Rockets beef up frontcourt in draft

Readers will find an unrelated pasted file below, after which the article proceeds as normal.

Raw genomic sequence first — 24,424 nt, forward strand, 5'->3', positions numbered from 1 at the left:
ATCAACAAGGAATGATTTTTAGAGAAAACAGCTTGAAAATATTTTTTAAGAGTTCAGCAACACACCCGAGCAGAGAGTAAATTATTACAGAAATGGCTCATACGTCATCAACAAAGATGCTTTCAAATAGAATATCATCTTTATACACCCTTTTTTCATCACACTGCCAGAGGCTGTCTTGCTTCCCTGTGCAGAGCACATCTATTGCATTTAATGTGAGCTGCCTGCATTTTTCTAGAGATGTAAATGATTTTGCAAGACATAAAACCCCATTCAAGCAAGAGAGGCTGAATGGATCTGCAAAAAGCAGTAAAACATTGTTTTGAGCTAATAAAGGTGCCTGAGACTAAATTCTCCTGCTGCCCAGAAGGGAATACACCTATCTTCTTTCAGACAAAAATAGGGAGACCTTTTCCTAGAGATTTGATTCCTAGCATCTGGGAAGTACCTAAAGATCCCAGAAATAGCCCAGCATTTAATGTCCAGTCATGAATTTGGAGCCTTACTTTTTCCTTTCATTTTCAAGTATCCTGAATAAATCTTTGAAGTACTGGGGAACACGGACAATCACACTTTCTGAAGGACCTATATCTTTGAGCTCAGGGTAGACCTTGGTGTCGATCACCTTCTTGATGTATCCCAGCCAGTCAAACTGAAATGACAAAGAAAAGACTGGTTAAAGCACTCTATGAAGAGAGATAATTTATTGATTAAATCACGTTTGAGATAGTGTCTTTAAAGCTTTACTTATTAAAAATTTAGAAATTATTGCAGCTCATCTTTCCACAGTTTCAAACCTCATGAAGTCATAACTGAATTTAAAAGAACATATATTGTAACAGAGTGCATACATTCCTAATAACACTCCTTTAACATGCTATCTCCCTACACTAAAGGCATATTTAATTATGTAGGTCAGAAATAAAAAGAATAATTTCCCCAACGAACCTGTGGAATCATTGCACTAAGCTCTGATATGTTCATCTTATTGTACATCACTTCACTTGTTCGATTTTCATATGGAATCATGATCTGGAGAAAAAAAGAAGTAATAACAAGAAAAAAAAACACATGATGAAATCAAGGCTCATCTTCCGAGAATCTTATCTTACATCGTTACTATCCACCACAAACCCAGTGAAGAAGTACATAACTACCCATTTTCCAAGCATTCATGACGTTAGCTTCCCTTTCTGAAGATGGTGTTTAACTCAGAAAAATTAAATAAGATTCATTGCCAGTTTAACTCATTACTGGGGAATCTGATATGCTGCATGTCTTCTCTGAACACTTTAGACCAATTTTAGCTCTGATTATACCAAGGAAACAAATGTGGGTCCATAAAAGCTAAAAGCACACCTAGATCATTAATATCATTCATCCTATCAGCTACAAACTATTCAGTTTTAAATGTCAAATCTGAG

NEW YORK Houston drafted Kansas star Marcus Morris and Florida standout Chandler Parsons, and added 7-foot Lithuanian Donatas Motiejunas in a deal with Minnesota that also brought point guard Jonny Flynn to the Rockets. Houston dealt backup center Brad Miller to Minnesota. It was fitting that Houston would swing a deal with the Timberwolves after hiring Kevin McHale to replace Rick Adelman. McHale was the former vice president of basketball operations in Minnesota and also had two stints as the team's coach. "Kevin just wanted people taller than him," general manager Daryl Morey joked. But the Rockets did seem to be looking for size with Yao Ming's status in doubt. The top overall pick in 2002, the 7-foot-6 Yao is an unrestricted free agent and has been plagued with foot and leg injuries in recent years. He's played in only five games in the past two seasons. Morey said the Rockets will wait to see how Yao recovers from a stress fracture in his left ankle before the franchise makes any decisions about his future. And Morey said Yao's situation had little bearing on the team's moves. "We went with who we thought was the best guy there each time," Morey said. "We're a team trying to re-establish our foundation. We don't feel like we can look at our roster and pick a player for a certain place. We just thought those were the best players we could get at that time." The 6-foot-9 Morris was drafted immediately after his twin older brother, Markieff, was taken by Phoenix at No. 13. Marcus Morris was named the Big 12 player of the year after averaging 17.2 points and 7.6 rebounds in 38 games for the Jayhawks in the 2010-11 season. "I bring a lot of toughness to the game, a lot of energy," Morris said. "I feel that my presence is felt wherever I play. I'm a scorer and I can defend a lot of positions." The Timberwolves selected the 7-foot Motiejunas with the 20th pick, setting the trade in motion. Motiejunas is playing his second season with the Italian club Benetton Treviso, and has averaged 13.1 points, 4.4 rebounds and two steals in 30 regular-season games. Morey said he and McHale were impressed by Motiejunas' low-post skills. "He's been a top player in Europe, really high upside, really mobile," Morey said. "He has a perimeter offensive game as well, and he can really move his feet on the defensive end." The Rockets used the 23rd overall pick on Nikola Mirotic, a forward from Montenegro. Mirotic is in his first season with Real Madrid. Houston initially sent the 38th overall pick to Minnesota, then bought it back to take the 6-9 Parsons, another forward. Morey hopes that Parsons blossoms like Chase Budinger, a second-round pick in 2009. Budinger averaged 9.8 points and 3.6 rebounds in 78 games last season. "He (Chase) proved that he was better than other players on our team, other draft picks we took that year," Morey said. "Chandler is another guy we got for a very good price, and someone who can potentially win minutes over time." The Rockets were glad to find a taker for Miller, who is due to make almost $10 million over the next two seasons. But the additions of Morris, Motiejunas and Parsons crowd the roster at the forward position, leaving McHale and Morey to make some decisions before the season begins. Chuck Hayes, also a free agent, has played in 156 of 164 games over the past two seasons and Luis Scola has been a regular starter for the bulk of the last four years. Houston also drafted Patrick Patterson with the 14th pick last season, and picked up Jordan Hill in a trade with New York in February 2010. "We've challenged the roster a little bit, in terms of the total number of guys and the different positions," Morey said. "But we'd rather have the problem of too much talent, too many good players, than too little and we're just happy everything is balanced." Morris shot 57 percent from the field and topping 20 points in 12 games for Kansas last season. Parsons averaged 11.3 points and 7.8 rebounds in 36 games for Florida. The 235-pound Morris says he's open to slimming down and moving to a small forward spot, if that's what the Rockets need from him. "I think I can just get in there and fit wherever they want me to play," Morris said.
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